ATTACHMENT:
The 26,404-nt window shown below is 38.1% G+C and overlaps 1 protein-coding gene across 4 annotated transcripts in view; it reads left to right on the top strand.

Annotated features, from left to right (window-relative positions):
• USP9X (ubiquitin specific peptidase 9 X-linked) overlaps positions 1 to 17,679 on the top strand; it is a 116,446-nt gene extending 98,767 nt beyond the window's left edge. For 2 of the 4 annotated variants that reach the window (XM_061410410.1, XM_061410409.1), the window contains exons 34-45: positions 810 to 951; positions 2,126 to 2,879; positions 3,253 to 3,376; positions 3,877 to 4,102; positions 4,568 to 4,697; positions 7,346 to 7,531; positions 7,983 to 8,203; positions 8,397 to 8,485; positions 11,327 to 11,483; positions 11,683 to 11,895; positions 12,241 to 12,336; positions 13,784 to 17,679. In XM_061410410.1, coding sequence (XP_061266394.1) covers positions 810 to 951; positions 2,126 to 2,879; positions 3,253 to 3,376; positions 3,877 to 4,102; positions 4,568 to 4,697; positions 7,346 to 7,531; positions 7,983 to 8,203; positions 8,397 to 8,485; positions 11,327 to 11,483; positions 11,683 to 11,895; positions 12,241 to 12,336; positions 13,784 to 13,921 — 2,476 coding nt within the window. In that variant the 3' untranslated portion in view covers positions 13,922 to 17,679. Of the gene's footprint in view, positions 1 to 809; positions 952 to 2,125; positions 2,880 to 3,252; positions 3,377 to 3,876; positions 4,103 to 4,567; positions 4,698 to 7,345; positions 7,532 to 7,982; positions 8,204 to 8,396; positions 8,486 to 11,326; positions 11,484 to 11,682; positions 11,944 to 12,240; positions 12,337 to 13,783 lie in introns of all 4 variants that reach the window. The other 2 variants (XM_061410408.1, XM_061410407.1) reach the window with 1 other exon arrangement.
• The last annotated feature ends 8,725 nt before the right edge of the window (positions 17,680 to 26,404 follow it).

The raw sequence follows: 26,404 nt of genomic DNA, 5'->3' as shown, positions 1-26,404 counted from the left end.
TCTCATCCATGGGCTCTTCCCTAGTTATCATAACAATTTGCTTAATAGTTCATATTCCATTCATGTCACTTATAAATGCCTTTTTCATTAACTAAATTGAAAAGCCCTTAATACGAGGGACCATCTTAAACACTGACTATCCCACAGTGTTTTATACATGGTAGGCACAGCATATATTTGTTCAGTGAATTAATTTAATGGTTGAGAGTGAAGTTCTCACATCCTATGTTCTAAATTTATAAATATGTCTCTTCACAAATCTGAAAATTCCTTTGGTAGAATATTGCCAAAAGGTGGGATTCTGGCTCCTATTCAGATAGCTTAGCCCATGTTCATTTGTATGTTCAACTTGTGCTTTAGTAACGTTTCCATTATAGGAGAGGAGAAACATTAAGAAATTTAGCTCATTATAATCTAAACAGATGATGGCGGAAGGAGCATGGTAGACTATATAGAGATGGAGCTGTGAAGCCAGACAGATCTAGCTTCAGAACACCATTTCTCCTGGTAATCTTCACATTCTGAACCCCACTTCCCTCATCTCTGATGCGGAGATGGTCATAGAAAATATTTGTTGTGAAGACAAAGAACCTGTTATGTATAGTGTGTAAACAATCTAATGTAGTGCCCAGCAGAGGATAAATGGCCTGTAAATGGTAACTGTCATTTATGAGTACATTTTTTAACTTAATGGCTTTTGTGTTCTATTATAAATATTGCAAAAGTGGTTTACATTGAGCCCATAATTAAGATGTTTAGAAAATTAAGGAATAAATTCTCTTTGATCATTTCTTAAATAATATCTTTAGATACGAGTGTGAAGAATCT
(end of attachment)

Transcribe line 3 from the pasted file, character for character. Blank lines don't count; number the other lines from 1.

• USP9X (ubiquitin specific peptidase 9 X-linked) overlaps positions 1 to 17,679 on the top strand; it is a 116,446-nt gene extending 98,767 nt beyond the window's left edge. For 2 of the 4 annotated variants that reach the window (XM_061410410.1, XM_061410409.1), the window contains exons 34-45: positions 810 to 951; positions 2,126 to 2,879; positions 3,253 to 3,376; positions 3,877 to 4,102; positions 4,568 to 4,697; positions 7,346 to 7,531; positions 7,983 to 8,203; positions 8,397 to 8,485; positions 11,327 to 11,483; positions 11,683 to 11,895; positions 12,241 to 12,336; positions 13,784 to 17,679. In XM_061410410.1, coding sequence (XP_061266394.1) covers positions 810 to 951; positions 2,126 to 2,879; positions 3,253 to 3,376; positions 3,877 to 4,102; positions 4,568 to 4,697; positions 7,346 to 7,531; positions 7,983 to 8,203; positions 8,397 to 8,485; positions 11,327 to 11,483; positions 11,683 to 11,895; positions 12,241 to 12,336; positions 13,784 to 13,921 — 2,476 coding nt within the window. In that variant the 3' untranslated portion in view covers positions 13,922 to 17,679. Of the gene's footprint in view, positions 1 to 809; positions 952 to 2,125; positions 2,880 to 3,252; positions 3,377 to 3,876; positions 4,103 to 4,567; positions 4,698 to 7,345; positions 7,532 to 7,982; positions 8,204 to 8,396; positions 8,486 to 11,326; positions 11,484 to 11,682; positions 11,944 to 12,240; positions 12,337 to 13,783 lie in introns of all 4 variants that reach the window. The other 2 variants (XM_061410408.1, XM_061410407.1) reach the window with 1 other exon arrangement.